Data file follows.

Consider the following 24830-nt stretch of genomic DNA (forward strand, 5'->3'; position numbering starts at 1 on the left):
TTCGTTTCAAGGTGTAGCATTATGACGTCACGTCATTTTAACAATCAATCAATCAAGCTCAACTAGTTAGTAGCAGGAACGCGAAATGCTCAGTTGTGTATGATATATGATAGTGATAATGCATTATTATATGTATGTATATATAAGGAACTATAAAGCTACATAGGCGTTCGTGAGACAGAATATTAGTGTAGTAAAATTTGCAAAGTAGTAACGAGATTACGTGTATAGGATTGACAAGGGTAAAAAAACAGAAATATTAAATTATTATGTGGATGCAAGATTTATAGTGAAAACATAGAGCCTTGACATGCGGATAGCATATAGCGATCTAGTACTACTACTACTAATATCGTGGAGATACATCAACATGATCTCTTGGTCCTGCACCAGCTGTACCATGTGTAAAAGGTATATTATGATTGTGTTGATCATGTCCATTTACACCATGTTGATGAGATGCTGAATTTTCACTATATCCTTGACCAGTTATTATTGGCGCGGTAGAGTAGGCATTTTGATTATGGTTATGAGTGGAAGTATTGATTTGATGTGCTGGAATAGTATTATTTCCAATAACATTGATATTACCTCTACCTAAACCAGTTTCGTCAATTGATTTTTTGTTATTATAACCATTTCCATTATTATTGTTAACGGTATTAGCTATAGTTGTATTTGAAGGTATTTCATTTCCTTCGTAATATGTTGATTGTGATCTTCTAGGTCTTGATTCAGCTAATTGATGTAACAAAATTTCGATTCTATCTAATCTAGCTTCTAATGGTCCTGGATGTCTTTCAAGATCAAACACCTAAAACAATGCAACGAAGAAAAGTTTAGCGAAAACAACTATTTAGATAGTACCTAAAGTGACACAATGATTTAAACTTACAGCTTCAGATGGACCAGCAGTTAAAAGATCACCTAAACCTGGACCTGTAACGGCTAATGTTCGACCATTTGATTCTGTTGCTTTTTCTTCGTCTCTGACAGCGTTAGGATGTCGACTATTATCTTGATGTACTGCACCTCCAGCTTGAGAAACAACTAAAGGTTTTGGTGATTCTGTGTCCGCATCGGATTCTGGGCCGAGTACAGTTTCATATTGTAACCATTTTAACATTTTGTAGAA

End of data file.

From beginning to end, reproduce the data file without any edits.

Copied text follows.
Consider the following 24830-nt stretch of genomic DNA (forward strand, 5'->3'; position numbering starts at 1 on the left):
TTCGTTTCAAGGTGTAGCATTATGACGTCACGTCATTTTAACAATCAATCAATCAAGCTCAACTAGTTAGTAGCAGGAACGCGAAATGCTCAGTTGTGTATGATATATGATAGTGATAATGCATTATTATATGTATGTATATATAAGGAACTATAAAGCTACATAGGCGTTCGTGAGACAGAATATTAGTGTAGTAAAATTTGCAAAGTAGTAACGAGATTACGTGTATAGGATTGACAAGGGTAAAAAAACAGAAATATTAAATTATTATGTGGATGCAAGATTTATAGTGAAAACATAGAGCCTTGACATGCGGATAGCATATAGCGATCTAGTACTACTACTACTAATATCGTGGAGATACATCAACATGATCTCTTGGTCCTGCACCAGCTGTACCATGTGTAAAAGGTATATTATGATTGTGTTGATCATGTCCATTTACACCATGTTGATGAGATGCTGAATTTTCACTATATCCTTGACCAGTTATTATTGGCGCGGTAGAGTAGGCATTTTGATTATGGTTATGAGTGGAAGTATTGATTTGATGTGCTGGAATAGTATTATTTCCAATAACATTGATATTACCTCTACCTAAACCAGTTTCGTCAATTGATTTTTTGTTATTATAACCATTTCCATTATTATTGTTAACGGTATTAGCTATAGTTGTATTTGAAGGTATTTCATTTCCTTCGTAATATGTTGATTGTGATCTTCTAGGTCTTGATTCAGCTAATTGATGTAACAAAATTTCGATTCTATCTAATCTAGCTTCTAATGGTCCTGGATGTCTTTCAAGATCAAACACCTAAAACAATGCAACGAAGAAAAGTTTAGCGAAAACAACTATTTAGATAGTACCTAAAGTGACACAATGATTTAAACTTACAGCTTCAGATGGACCAGCAGTTAAAAGATCACCTAAACCTGGACCTGTAACGGCTAATGTTCGACCATTTGATTCTGTTGCTTTTTCTTCGTCTCTGACAGCGTTAGGATGTCGACTATTATCTTGATGTACTGCACCTCCAGCTTGAGAAACAACTAAAGGTTTTGGTGATTCTGTGTCCGCATCGGATTCTGGGCCGAGTACAGTTTCATATTGTAACCATTTTAACATTTTGTAGAA